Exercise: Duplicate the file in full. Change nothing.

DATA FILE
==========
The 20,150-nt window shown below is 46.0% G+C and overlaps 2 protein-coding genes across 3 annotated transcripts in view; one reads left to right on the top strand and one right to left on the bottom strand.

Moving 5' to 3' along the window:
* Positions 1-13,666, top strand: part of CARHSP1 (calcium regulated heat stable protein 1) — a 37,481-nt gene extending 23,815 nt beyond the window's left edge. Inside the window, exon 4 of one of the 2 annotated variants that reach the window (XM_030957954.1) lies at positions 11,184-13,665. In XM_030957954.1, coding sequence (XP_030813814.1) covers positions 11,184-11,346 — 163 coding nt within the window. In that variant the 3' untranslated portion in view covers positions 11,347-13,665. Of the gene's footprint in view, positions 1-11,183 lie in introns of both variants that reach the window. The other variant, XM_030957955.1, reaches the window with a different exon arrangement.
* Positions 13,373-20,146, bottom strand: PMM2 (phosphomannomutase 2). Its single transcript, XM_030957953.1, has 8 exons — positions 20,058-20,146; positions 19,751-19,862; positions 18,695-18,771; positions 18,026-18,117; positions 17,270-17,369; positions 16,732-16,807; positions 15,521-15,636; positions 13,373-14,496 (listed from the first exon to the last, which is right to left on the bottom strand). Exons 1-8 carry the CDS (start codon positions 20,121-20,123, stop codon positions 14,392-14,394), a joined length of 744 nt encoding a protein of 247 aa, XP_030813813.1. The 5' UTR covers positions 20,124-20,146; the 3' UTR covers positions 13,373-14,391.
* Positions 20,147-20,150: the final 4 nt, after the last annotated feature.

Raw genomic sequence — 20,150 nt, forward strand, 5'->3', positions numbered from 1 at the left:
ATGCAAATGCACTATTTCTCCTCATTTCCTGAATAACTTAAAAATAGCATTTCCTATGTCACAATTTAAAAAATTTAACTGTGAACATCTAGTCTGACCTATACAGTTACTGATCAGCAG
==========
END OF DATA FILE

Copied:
The 20,150-nt window shown below is 46.0% G+C and overlaps 2 protein-coding genes across 3 annotated transcripts in view; one reads left to right on the top strand and one right to left on the bottom strand.

Moving 5' to 3' along the window:
* Positions 1-13,666, top strand: part of CARHSP1 (calcium regulated heat stable protein 1) — a 37,481-nt gene extending 23,815 nt beyond the window's left edge. Inside the window, exon 4 of one of the 2 annotated variants that reach the window (XM_030957954.1) lies at positions 11,184-13,665. In XM_030957954.1, coding sequence (XP_030813814.1) covers positions 11,184-11,346 — 163 coding nt within the window. In that variant the 3' untranslated portion in view covers positions 11,347-13,665. Of the gene's footprint in view, positions 1-11,183 lie in introns of both variants that reach the window. The other variant, XM_030957955.1, reaches the window with a different exon arrangement.
* Positions 13,373-20,146, bottom strand: PMM2 (phosphomannomutase 2). Its single transcript, XM_030957953.1, has 8 exons — positions 20,058-20,146; positions 19,751-19,862; positions 18,695-18,771; positions 18,026-18,117; positions 17,270-17,369; positions 16,732-16,807; positions 15,521-15,636; positions 13,373-14,496 (listed from the first exon to the last, which is right to left on the bottom strand). Exons 1-8 carry the CDS (start codon positions 20,121-20,123, stop codon positions 14,392-14,394), a joined length of 744 nt encoding a protein of 247 aa, XP_030813813.1. The 5' UTR covers positions 20,124-20,146; the 3' UTR covers positions 13,373-14,391.
* Positions 20,147-20,150: the final 4 nt, after the last annotated feature.

Raw genomic sequence — 20,150 nt, forward strand, 5'->3', positions numbered from 1 at the left:
ATGCAAATGCACTATTTCTCCTCATTTCCTGAATAACTTAAAAATAGCATTTCCTATGTCACAATTTAAAAAATTTAACTGTGAACATCTAGTCTGACCTATACAGTTACTGATCAGCAG